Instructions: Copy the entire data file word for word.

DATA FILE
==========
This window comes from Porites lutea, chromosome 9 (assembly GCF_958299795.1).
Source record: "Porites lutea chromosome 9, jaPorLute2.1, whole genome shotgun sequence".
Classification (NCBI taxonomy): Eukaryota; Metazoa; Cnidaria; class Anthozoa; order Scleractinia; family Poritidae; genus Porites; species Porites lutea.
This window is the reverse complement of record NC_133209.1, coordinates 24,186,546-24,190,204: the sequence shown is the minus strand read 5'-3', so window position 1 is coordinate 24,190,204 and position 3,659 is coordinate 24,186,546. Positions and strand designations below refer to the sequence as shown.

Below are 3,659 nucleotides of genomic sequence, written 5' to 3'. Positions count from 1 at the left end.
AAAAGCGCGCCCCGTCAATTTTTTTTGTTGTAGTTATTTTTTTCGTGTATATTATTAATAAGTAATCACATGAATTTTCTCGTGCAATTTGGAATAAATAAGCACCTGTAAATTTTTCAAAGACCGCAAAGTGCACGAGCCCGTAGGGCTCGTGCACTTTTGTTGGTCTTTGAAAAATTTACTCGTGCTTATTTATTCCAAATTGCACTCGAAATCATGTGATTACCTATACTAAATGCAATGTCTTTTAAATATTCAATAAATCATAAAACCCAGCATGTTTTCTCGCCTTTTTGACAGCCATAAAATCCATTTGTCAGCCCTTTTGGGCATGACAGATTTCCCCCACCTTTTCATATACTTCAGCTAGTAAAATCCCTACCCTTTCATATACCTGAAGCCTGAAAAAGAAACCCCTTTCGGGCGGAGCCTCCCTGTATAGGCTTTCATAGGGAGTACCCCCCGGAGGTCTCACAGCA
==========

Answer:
This window comes from Porites lutea, chromosome 9 (assembly GCF_958299795.1).
Source record: "Porites lutea chromosome 9, jaPorLute2.1, whole genome shotgun sequence".
Classification (NCBI taxonomy): Eukaryota; Metazoa; Cnidaria; class Anthozoa; order Scleractinia; family Poritidae; genus Porites; species Porites lutea.
This window is the reverse complement of record NC_133209.1, coordinates 24,186,546-24,190,204: the sequence shown is the minus strand read 5'-3', so window position 1 is coordinate 24,190,204 and position 3,659 is coordinate 24,186,546. Positions and strand designations below refer to the sequence as shown.

Below are 3,659 nucleotides of genomic sequence, written 5' to 3'. Positions count from 1 at the left end.
AAAAGCGCGCCCCGTCAATTTTTTTTGTTGTAGTTATTTTTTTCGTGTATATTATTAATAAGTAATCACATGAATTTTCTCGTGCAATTTGGAATAAATAAGCACCTGTAAATTTTTCAAAGACCGCAAAGTGCACGAGCCCGTAGGGCTCGTGCACTTTTGTTGGTCTTTGAAAAATTTACTCGTGCTTATTTATTCCAAATTGCACTCGAAATCATGTGATTACCTATACTAAATGCAATGTCTTTTAAATATTCAATAAATCATAAAACCCAGCATGTTTTCTCGCCTTTTTGACAGCCATAAAATCCATTTGTCAGCCCTTTTGGGCATGACAGATTTCCCCCACCTTTTCATATACTTCAGCTAGTAAAATCCCTACCCTTTCATATACCTGAAGCCTGAAAAAGAAACCCCTTTCGGGCGGAGCCTCCCTGTATAGGCTTTCATAGGGAGTACCCCCCGGAGGTCTCACAGCA